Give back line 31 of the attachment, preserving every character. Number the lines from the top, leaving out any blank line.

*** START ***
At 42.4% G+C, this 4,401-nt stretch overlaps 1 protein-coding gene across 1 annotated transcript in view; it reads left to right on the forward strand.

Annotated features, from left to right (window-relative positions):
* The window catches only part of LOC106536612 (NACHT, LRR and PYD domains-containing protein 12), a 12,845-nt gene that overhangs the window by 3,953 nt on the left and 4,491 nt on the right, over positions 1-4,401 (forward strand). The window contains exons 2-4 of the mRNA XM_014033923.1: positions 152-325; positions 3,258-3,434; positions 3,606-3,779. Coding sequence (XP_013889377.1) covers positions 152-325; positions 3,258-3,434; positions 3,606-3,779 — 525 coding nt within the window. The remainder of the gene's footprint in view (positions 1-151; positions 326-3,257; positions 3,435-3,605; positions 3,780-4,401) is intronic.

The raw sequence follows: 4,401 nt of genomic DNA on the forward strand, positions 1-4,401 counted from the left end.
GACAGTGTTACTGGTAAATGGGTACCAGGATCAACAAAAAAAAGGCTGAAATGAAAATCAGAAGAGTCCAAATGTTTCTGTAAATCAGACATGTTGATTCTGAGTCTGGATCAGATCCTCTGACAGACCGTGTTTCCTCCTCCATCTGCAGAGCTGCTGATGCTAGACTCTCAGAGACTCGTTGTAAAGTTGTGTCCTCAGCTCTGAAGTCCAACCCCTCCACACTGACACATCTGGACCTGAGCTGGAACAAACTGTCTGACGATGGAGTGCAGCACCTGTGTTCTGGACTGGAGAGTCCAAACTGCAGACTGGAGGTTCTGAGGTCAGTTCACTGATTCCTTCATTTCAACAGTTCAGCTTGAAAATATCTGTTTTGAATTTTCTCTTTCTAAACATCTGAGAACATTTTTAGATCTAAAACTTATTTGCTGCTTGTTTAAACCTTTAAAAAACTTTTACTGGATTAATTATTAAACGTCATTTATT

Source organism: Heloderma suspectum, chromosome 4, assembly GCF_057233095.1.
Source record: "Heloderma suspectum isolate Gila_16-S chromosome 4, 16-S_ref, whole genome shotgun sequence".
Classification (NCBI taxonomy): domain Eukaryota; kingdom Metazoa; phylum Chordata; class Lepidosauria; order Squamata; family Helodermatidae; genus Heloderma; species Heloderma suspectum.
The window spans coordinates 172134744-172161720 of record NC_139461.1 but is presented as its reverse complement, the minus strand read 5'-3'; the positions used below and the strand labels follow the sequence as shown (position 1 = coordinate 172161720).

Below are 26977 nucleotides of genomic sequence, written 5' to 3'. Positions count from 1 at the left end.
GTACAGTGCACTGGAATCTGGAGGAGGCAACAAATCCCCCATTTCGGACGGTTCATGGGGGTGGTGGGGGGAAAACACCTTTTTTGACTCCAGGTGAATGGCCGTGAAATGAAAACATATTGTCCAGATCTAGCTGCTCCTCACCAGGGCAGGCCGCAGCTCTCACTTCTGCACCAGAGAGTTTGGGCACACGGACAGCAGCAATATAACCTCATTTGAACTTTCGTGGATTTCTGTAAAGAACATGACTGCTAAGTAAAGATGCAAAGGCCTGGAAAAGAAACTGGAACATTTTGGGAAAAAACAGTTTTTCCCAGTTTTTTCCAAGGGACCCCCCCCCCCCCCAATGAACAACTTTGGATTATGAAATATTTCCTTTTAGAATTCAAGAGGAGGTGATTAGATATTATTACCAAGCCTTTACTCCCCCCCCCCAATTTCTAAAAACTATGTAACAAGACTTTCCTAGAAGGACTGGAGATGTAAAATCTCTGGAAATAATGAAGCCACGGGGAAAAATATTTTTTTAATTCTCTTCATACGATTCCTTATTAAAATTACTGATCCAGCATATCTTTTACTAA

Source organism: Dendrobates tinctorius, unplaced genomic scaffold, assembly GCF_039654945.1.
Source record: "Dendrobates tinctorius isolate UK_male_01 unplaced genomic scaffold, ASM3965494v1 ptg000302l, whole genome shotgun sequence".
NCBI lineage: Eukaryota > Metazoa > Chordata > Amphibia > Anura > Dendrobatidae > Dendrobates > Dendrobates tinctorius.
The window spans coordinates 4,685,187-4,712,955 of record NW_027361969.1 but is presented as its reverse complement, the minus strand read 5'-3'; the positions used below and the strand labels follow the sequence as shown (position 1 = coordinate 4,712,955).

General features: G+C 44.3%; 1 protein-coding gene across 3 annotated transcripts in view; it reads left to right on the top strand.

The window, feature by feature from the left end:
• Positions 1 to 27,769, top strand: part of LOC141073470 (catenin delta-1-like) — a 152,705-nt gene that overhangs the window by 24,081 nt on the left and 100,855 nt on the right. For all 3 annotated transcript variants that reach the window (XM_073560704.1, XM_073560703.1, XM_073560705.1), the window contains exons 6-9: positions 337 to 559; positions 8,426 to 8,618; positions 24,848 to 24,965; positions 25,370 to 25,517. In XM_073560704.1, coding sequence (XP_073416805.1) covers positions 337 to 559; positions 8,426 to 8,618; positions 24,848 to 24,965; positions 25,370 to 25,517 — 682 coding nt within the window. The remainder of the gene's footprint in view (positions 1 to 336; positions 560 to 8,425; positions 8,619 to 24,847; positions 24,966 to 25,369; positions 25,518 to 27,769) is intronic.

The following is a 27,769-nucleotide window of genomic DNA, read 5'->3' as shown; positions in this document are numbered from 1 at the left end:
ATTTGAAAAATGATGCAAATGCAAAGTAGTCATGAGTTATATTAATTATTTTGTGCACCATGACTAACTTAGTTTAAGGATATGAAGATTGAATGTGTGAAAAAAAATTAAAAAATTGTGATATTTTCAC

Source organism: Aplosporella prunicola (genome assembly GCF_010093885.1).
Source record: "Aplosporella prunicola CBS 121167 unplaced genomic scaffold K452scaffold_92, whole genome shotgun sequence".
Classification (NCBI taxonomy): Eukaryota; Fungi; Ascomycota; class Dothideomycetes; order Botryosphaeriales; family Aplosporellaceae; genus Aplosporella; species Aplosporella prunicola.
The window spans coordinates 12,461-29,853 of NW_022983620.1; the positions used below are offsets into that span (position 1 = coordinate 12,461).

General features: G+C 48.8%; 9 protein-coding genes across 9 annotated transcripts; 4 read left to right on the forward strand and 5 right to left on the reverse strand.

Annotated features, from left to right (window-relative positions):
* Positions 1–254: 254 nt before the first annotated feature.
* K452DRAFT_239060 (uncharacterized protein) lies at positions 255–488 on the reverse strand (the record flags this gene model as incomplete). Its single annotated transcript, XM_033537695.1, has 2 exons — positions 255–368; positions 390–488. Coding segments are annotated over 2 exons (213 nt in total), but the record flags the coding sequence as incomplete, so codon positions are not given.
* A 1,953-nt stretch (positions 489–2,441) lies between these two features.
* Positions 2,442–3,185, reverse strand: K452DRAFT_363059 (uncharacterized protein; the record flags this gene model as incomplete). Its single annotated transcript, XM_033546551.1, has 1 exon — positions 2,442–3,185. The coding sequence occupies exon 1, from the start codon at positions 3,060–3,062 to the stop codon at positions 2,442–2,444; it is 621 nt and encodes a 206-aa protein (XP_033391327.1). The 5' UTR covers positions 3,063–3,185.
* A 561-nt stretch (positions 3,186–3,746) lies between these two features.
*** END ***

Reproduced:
* A 561-nt stretch (positions 3,186–3,746) lies between these two features.